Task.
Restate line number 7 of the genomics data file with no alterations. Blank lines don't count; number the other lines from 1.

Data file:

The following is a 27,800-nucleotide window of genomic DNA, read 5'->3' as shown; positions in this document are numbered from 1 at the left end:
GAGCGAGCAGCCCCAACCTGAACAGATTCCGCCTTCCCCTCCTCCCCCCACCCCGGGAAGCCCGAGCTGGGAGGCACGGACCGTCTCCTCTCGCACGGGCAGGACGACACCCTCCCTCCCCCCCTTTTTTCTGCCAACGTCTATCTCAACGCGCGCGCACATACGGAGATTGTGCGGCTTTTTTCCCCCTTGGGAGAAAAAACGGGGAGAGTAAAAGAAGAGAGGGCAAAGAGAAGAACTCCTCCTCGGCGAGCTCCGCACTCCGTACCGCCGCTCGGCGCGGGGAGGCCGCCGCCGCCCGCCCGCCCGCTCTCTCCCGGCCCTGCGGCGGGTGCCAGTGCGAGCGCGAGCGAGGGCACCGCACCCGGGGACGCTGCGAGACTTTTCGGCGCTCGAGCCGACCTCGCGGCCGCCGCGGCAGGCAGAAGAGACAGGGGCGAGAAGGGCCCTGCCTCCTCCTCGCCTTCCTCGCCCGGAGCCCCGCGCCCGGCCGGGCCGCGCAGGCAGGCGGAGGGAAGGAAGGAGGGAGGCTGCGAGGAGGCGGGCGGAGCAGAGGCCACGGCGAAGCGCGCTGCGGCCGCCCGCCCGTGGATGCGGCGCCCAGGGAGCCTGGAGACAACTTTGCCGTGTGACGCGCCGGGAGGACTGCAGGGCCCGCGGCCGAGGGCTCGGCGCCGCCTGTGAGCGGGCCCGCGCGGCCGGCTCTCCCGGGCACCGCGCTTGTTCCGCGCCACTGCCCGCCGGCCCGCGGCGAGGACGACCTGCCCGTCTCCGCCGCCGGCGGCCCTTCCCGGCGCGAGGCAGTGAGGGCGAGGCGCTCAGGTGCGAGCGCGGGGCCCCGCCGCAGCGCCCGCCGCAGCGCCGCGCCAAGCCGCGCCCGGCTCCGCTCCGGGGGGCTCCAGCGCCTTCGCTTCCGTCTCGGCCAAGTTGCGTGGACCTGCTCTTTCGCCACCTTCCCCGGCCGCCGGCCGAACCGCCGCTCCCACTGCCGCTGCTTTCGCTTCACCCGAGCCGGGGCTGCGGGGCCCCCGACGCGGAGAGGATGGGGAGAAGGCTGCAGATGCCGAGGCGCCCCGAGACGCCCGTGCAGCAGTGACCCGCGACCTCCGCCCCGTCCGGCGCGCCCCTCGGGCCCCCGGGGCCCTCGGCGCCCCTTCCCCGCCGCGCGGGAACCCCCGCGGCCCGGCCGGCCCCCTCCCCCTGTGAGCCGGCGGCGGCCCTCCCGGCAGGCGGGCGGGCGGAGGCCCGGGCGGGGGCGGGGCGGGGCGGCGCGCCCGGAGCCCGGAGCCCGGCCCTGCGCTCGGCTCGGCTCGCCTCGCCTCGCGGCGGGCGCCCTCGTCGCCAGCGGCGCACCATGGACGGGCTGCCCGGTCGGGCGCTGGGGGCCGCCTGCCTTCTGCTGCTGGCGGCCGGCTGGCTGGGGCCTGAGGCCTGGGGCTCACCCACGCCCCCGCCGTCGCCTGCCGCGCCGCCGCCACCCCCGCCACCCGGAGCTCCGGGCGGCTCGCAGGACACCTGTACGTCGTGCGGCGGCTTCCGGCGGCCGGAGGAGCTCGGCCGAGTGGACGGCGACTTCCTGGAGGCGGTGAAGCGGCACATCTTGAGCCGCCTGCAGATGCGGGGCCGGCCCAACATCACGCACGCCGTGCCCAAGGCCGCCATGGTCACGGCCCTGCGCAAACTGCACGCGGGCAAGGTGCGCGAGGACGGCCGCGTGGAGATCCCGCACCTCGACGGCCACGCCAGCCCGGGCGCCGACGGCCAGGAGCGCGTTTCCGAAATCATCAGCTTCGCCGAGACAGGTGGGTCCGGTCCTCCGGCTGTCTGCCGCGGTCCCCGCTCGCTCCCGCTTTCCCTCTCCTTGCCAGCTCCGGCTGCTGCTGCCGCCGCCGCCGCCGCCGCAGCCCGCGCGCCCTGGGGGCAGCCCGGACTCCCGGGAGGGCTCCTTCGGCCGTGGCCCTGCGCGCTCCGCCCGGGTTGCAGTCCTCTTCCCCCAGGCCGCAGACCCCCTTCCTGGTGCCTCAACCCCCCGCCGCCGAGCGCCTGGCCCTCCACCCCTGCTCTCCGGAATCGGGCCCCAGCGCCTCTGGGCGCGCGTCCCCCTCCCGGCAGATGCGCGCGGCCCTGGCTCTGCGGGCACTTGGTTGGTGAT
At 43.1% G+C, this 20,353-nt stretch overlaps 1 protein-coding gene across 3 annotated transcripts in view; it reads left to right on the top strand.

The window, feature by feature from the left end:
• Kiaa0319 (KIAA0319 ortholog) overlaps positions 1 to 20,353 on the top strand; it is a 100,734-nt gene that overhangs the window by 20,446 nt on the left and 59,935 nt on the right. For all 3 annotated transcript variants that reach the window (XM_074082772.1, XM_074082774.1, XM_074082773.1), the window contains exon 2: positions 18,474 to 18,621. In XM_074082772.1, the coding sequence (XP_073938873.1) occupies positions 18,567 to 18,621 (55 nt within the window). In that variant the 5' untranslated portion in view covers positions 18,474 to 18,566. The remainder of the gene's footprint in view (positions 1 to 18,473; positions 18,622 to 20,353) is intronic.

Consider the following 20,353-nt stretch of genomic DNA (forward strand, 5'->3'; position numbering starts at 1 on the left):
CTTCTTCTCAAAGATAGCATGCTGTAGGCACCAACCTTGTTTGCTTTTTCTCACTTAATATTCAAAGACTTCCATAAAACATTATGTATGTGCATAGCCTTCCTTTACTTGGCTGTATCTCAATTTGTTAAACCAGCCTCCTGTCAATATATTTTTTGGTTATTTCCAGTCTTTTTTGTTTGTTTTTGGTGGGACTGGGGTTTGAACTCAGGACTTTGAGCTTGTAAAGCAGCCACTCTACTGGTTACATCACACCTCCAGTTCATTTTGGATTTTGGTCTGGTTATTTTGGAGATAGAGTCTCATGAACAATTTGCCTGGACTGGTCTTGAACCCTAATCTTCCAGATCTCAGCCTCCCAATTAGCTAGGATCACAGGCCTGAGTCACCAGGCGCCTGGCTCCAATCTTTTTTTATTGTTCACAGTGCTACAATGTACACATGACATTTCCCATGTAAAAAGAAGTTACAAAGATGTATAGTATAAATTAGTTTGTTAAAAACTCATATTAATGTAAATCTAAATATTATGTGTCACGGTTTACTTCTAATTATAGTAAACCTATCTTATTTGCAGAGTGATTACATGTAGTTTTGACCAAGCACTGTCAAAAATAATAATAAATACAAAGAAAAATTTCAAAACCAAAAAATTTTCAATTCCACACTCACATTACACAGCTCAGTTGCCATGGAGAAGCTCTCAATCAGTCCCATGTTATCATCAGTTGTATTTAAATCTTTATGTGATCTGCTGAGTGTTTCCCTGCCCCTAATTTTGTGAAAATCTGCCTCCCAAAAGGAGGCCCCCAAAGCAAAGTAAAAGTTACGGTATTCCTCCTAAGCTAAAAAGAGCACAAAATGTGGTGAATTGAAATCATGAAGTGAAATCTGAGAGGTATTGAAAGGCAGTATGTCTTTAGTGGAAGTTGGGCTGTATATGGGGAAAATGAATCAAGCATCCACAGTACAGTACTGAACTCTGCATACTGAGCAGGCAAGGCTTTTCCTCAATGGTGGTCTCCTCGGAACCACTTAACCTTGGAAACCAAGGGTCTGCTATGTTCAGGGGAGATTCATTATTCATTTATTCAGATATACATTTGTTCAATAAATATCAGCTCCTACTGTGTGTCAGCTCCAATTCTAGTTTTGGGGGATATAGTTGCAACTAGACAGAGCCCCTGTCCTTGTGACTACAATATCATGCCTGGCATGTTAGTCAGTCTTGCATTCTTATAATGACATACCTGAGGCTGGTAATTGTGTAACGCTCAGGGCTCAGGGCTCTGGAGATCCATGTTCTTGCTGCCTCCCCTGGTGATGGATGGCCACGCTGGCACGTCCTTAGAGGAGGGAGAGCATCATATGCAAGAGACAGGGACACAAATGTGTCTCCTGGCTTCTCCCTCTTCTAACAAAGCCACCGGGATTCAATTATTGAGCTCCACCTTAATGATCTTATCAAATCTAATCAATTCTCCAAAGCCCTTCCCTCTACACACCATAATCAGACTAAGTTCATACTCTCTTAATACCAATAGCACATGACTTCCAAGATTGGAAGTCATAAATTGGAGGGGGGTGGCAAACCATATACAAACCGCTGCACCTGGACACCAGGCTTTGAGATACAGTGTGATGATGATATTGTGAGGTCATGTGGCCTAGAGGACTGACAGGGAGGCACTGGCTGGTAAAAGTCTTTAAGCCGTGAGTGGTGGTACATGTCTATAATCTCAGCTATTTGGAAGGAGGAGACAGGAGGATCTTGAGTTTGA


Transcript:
CTTCTTCTCAAAGATAGCATGCTGTAGGCACCAACCTTGTTTGCTTTTTCTCACTTAATATTCAAAGACTTCCATAAAACATTATGTATGTGCATAGCCTTCCTTTACTTGGCTGTATCTCAATTTGTTAAACCAGCCTCCTGTCAATATATTTTTTGGTTATTTCCAGTCTTTTTTGTTTGTTTTTGGTGGGACTGGGGTTTGAACTCAGGACTTTGAGCTTGTAAAGCAGCCACTCTACTGGTTACATCACACCTCCAGTTCATTTTGGATTTTGGTCTGGTTATTTTGGAGATAGAGTCTCATGAACAATTTGCCTGGACTGGTCTTGAACCCTAATCTTCCAGATCTCAGCCTCCCAATTAGCTAGGATCACAGGCCTGAGTCACCAGGCGCCTGGCTCCAATCTTTTTTTATTGTTCACAGTGCTACAATGTACACATGACATTTCCCATGTAAAAAGAAGTTACAAAGATGTATAGTATAAATTAGTTTGTTAAAAACTCATATTAATGTAAATCTAAATATTATGTGTCACGGTTTACTTCTAATTATAGTAAACCTATCTTATTTGCAGAGTGATTACATGTAGTTTTGACCAAGCACTGTCAAAAATAATAATAAATACAAAGAAAAATTTCAAAACCAAAAAATTTTCAATTCCACACTCACATTACACAGCTCAGTTGCCATGGAGAAGCTCTCAATCAGTCCCATGTTATCATCAGTTGTATTTAAATCTTTATGTGATCTGCTGAGTGTTTCCCTGCCCCTAATTTTGTGAAAATCTGCCTCCCAAAAGGAGGCCCCCAAAGCAAAGTAAAAGTTACGGTATTCCTCCTAAGCTAAAAAGAGCACAAAATGTGGTGAATTGAAATCATGAAGTGAAATCTGAGAGGTATTGAAAGGCAGTATGTCTTTAGTGGAAGTTGGGCTGTATATGGGGAAAATGAATCAAGCATCCACAGTACAGTACTGAACTCTGCATACTGAGCAGGCAAGGCTTTTCCTCAATGGTGGTCTCCTCGGAACCACTTAACCTTGGAAACCAAGGGTCTGCTATGTTCAGGGGAGATTCATTATTCATTTATTCAGATATACATTTGTTCAATAAATATCAGCTCCTACTGTGTGTCAGCTCCAATTCTAGTTTTGGGGGATATAGTTGCAACTAGACAGAGCCCCTGTCCTTGTGACTACAATATCATGCCTGGCATGTTAGTCAGTCTTGCATTCTTATAATGACATACCTGAGGCTGGTAATTGTGTAACGCTCAGGGCTCAGGGCTCTGGAGATCCATGTTCTTGCTGCCTCCCCTGGTGATGGATGGCCACGCTGGCACGTCCTTAGAGGAGGGAGAGCATCATATGCAAGAGACAGGGACACAAATGTGTCTCCTGGCTTCTCCCTCTTCTAACAAAGCCACCGGGATTCAATTATTGAGCTCCACCTTAATGATCTTATCAAATCTAATCAATTCTCCAAAGCCCTTCCCTCTACACACCATAATCAGACTAAGTTCATACTCTCTTAATACCAATAGCACATGACTTCCAAGATTGGAAGTCATAAATTGGAGGGGGGTGGCAAACCATATACAAACCGCTGCACCTGGACACCAGGCTTTGAGATACAGTGTGATGATGATATTGTGAGGTCATGTGGCCTAGAGGACTGACAGGGAGGCACTGGCTGGTAAAAGTCTTTAAGCCGTGAGTGGTGGTACATGTCTATAATCTCAGCTATTTGGAAGGAGGAGACAGGAGGATCTTGAGTTTGA